We enjoyed good relations with the police. Every day around noon a Sheriff’s Department cruiser would pull up to our main fire pit. The genial officers aboard would engage in pleasant conversation and take in what they could see about our living situation. At first we were not engaging in any activity that would cause concern. However, due to the open nature of our community, several unsavory types climbed aboard. We did not want to be unwelcoming, but accepted all comers. Stories of unpleasant encounters in town started to filter back. It seemed to be setting the framework for our undoing. No one among us felt called to police anyone’s behavior, so we continued our community experiment in hopes that good behavior would outshine the bad. Some even brought forth the idea that what we were partaking in what was only a small part of a Grander Design. Our main focus still centered on becoming a sharing, caring, loving group of people.
One evening a large gathering assembled and musical instruments were brought out. We enjoyed a lengthy celebration of song and dance. At its pinnacle, everyone joined in a rousing rendition of “Amazing Grace.” Before we finished several police vehicles pulled up and a raid commenced. Most of us scurried away. Two were apprehended, Paul, who called himself John the Evangelist, was nabbed right off and Mickey who had a crippled leg and could not join the rest of us in running away. Apparently, Paul had a record and outstanding warrants. His behavior in town stood out and he was traced to our community. Mickey was released the next day and brought back the story of Paul’s arrest and his criminal background. There was also talk of a bigger raid to unearth any more folks we might be harboring. This raised fears that many did not want to confront. Terry left with Jennifer and Candy for Zephyrhills.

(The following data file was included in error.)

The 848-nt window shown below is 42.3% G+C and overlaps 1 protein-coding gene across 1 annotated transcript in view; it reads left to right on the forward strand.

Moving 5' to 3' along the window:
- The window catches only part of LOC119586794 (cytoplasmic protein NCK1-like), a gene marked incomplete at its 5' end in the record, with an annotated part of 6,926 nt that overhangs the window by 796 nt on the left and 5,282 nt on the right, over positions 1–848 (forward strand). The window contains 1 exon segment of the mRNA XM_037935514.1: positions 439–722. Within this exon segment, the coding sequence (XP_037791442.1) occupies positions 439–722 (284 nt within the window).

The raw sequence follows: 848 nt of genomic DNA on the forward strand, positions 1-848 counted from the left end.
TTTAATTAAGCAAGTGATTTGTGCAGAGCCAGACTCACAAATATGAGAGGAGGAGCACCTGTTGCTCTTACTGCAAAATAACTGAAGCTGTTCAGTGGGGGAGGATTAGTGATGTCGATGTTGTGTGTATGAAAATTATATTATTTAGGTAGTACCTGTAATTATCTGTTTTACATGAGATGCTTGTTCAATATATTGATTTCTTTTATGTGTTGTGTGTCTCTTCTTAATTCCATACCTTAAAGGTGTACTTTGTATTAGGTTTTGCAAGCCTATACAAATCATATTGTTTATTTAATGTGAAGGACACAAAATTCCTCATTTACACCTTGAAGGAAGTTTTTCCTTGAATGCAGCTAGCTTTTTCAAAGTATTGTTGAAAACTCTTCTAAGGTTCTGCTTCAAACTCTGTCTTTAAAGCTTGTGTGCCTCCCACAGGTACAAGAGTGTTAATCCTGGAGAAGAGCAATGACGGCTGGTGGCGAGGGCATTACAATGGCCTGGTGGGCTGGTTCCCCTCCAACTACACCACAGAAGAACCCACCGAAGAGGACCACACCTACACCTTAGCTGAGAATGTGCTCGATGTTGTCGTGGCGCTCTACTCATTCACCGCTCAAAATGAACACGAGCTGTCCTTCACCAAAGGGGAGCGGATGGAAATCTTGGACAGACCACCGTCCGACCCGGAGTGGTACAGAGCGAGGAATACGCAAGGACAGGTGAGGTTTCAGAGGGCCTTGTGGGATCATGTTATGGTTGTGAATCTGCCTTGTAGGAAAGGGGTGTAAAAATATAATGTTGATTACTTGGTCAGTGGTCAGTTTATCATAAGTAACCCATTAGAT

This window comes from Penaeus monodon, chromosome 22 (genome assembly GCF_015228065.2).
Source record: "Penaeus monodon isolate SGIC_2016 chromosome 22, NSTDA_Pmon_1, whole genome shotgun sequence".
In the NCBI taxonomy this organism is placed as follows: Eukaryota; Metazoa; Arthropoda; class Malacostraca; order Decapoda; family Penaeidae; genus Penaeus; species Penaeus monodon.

Karen showed me an alternative location down the road, across the street on Crawl Key. We walked over and found back in the forest several abandoned shelters. These were obviously the remnants of an older community. Huts were made of bamboo, thatch, and salvaged lumber. They were quite charming and offered shelter from sun and rain and had raised sleeping platforms. We met a couple living in one shelter who had been there quite a while. They informed us we were what we saw was left over from an artist’s colony that failed but left intact their structures. They said it was OK I took over one of the lodgings. Karen had already been ensconced in another. I set about house making and gathering belongings and what was left from the good spirit that had been scattered during that police raid. From across the road, I could witness the demise of Paradise.